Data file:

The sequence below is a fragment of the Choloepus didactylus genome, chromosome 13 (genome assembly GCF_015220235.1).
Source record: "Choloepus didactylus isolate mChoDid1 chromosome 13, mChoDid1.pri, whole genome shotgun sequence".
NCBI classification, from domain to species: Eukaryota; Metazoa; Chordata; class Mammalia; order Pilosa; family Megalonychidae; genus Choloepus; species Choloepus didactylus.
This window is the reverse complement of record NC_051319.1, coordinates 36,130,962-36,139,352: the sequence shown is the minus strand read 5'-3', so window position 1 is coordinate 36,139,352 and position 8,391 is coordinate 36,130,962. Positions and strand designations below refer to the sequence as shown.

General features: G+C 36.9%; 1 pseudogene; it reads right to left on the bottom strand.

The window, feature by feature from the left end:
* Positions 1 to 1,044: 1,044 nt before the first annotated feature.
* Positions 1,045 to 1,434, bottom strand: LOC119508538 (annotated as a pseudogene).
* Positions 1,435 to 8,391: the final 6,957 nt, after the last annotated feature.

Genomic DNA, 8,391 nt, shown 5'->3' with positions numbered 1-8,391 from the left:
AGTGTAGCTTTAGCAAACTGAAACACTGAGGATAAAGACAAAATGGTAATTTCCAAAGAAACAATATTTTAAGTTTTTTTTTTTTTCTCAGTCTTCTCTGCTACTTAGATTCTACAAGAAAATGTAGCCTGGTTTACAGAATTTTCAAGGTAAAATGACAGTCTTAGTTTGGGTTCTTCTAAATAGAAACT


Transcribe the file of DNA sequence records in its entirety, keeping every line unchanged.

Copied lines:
The sequence below is a fragment of the Choloepus didactylus genome, chromosome 13 (genome assembly GCF_015220235.1).
Source record: "Choloepus didactylus isolate mChoDid1 chromosome 13, mChoDid1.pri, whole genome shotgun sequence".
NCBI classification, from domain to species: Eukaryota; Metazoa; Chordata; class Mammalia; order Pilosa; family Megalonychidae; genus Choloepus; species Choloepus didactylus.
This window is the reverse complement of record NC_051319.1, coordinates 36,130,962-36,139,352: the sequence shown is the minus strand read 5'-3', so window position 1 is coordinate 36,139,352 and position 8,391 is coordinate 36,130,962. Positions and strand designations below refer to the sequence as shown.

General features: G+C 36.9%; 1 pseudogene; it reads right to left on the bottom strand.

The window, feature by feature from the left end:
* Positions 1 to 1,044: 1,044 nt before the first annotated feature.
* Positions 1,045 to 1,434, bottom strand: LOC119508538 (annotated as a pseudogene).
* Positions 1,435 to 8,391: the final 6,957 nt, after the last annotated feature.

Genomic DNA, 8,391 nt, shown 5'->3' with positions numbered 1-8,391 from the left:
AGTGTAGCTTTAGCAAACTGAAACACTGAGGATAAAGACAAAATGGTAATTTCCAAAGAAACAATATTTTAAGTTTTTTTTTTTTTCTCAGTCTTCTCTGCTACTTAGATTCTACAAGAAAATGTAGCCTGGTTTACAGAATTTTCAAGGTAAAATGACAGTCTTAGTTTGGGTTCTTCTAAATAGAAACT